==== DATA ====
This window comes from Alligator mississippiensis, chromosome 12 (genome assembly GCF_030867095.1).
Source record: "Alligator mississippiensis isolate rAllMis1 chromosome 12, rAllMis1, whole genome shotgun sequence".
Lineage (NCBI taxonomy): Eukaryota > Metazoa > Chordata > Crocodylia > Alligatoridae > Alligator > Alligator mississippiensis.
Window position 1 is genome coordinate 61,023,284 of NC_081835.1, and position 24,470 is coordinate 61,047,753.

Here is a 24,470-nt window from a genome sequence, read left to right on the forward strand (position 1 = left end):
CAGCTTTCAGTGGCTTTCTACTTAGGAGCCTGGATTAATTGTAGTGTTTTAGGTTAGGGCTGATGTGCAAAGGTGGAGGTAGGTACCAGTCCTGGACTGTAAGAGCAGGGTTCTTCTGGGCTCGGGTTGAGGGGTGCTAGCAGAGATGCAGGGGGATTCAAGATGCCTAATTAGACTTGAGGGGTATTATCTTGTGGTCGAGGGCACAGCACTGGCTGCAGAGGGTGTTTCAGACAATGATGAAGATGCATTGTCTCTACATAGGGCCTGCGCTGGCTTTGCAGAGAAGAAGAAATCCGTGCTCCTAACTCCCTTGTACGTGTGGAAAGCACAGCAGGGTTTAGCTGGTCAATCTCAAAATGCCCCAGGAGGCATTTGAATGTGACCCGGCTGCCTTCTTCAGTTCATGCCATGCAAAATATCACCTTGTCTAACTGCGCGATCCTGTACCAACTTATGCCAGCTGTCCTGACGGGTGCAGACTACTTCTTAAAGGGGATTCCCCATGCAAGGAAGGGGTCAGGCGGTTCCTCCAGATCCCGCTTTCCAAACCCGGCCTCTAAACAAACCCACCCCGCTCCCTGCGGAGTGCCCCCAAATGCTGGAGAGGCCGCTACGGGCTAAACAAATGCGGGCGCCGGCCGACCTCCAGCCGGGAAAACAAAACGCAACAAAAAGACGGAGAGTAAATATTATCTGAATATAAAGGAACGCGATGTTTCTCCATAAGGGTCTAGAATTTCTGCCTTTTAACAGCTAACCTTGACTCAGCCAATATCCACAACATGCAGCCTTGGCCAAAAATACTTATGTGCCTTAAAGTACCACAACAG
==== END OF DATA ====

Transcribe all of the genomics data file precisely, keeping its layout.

This window comes from Alligator mississippiensis, chromosome 12 (genome assembly GCF_030867095.1).
Source record: "Alligator mississippiensis isolate rAllMis1 chromosome 12, rAllMis1, whole genome shotgun sequence".
Lineage (NCBI taxonomy): Eukaryota > Metazoa > Chordata > Crocodylia > Alligatoridae > Alligator > Alligator mississippiensis.
Window position 1 is genome coordinate 61,023,284 of NC_081835.1, and position 24,470 is coordinate 61,047,753.

Here is a 24,470-nt window from a genome sequence, read left to right on the forward strand (position 1 = left end):
CAGCTTTCAGTGGCTTTCTACTTAGGAGCCTGGATTAATTGTAGTGTTTTAGGTTAGGGCTGATGTGCAAAGGTGGAGGTAGGTACCAGTCCTGGACTGTAAGAGCAGGGTTCTTCTGGGCTCGGGTTGAGGGGTGCTAGCAGAGATGCAGGGGGATTCAAGATGCCTAATTAGACTTGAGGGGTATTATCTTGTGGTCGAGGGCACAGCACTGGCTGCAGAGGGTGTTTCAGACAATGATGAAGATGCATTGTCTCTACATAGGGCCTGCGCTGGCTTTGCAGAGAAGAAGAAATCCGTGCTCCTAACTCCCTTGTACGTGTGGAAAGCACAGCAGGGTTTAGCTGGTCAATCTCAAAATGCCCCAGGAGGCATTTGAATGTGACCCGGCTGCCTTCTTCAGTTCATGCCATGCAAAATATCACCTTGTCTAACTGCGCGATCCTGTACCAACTTATGCCAGCTGTCCTGACGGGTGCAGACTACTTCTTAAAGGGGATTCCCCATGCAAGGAAGGGGTCAGGCGGTTCCTCCAGATCCCGCTTTCCAAACCCGGCCTCTAAACAAACCCACCCCGCTCCCTGCGGAGTGCCCCCAAATGCTGGAGAGGCCGCTACGGGCTAAACAAATGCGGGCGCCGGCCGACCTCCAGCCGGGAAAACAAAACGCAACAAAAAGACGGAGAGTAAATATTATCTGAATATAAAGGAACGCGATGTTTCTCCATAAGGGTCTAGAATTTCTGCCTTTTAACAGCTAACCTTGACTCAGCCAATATCCACAACATGCAGCCTTGGCCAAAAATACTTATGTGCCTTAAAGTACCACAACAG